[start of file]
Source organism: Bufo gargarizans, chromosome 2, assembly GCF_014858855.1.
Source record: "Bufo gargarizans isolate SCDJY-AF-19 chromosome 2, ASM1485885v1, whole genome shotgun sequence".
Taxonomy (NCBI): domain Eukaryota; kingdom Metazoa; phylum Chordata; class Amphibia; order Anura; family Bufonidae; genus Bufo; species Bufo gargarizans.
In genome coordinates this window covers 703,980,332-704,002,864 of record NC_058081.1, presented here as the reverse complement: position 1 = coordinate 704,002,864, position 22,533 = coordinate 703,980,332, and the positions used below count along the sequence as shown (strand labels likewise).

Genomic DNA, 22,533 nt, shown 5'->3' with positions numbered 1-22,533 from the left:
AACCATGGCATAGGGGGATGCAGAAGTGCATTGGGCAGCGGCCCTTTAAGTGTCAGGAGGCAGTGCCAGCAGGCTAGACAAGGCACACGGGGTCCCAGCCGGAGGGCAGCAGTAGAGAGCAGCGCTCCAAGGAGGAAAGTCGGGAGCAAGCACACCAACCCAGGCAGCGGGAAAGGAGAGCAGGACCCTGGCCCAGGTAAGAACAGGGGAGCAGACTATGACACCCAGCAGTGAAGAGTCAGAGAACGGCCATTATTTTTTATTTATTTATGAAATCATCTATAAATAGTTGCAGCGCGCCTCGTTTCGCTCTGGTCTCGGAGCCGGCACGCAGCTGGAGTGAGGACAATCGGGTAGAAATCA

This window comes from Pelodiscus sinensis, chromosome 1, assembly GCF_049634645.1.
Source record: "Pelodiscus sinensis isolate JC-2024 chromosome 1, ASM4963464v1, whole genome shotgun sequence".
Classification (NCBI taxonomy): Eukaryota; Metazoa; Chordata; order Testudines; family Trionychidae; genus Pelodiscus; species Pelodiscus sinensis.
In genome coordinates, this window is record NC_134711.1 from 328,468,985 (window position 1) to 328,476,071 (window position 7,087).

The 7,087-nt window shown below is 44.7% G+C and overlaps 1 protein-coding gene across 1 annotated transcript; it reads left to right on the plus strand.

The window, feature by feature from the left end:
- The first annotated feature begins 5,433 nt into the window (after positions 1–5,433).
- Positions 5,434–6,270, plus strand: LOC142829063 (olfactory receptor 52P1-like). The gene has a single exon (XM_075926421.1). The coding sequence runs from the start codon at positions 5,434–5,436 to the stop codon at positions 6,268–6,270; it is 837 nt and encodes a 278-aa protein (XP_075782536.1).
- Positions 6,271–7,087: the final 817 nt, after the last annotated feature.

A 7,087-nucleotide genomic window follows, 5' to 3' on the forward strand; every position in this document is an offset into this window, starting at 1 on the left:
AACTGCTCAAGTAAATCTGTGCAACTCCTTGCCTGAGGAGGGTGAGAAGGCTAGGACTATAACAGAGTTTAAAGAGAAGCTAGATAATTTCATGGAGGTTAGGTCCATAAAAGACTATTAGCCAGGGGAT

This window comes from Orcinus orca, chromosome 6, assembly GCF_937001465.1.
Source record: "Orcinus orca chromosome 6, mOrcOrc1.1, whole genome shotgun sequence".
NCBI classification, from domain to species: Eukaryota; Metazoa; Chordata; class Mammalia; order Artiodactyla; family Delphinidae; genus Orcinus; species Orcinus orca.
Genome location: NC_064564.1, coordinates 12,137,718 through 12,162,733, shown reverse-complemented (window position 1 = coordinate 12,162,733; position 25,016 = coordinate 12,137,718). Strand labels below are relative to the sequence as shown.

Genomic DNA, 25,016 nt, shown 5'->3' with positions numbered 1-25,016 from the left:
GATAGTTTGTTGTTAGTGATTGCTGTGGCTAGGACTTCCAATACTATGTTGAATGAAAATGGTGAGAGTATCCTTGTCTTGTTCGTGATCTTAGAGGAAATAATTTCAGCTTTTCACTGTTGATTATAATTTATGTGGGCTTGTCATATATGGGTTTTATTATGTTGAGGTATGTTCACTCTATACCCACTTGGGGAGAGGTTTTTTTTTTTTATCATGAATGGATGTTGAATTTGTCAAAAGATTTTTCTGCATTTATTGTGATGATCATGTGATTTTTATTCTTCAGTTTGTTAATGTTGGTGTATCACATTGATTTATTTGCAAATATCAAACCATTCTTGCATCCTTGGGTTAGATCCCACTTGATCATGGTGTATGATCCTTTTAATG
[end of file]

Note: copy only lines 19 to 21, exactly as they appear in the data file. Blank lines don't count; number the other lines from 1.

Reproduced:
Source record: "Orcinus orca chromosome 6, mOrcOrc1.1, whole genome shotgun sequence".
NCBI classification, from domain to species: Eukaryota; Metazoa; Chordata; class Mammalia; order Artiodactyla; family Delphinidae; genus Orcinus; species Orcinus orca.
Genome location: NC_064564.1, coordinates 12,137,718 through 12,162,733, shown reverse-complemented (window position 1 = coordinate 12,162,733; position 25,016 = coordinate 12,137,718). Strand labels below are relative to the sequence as shown.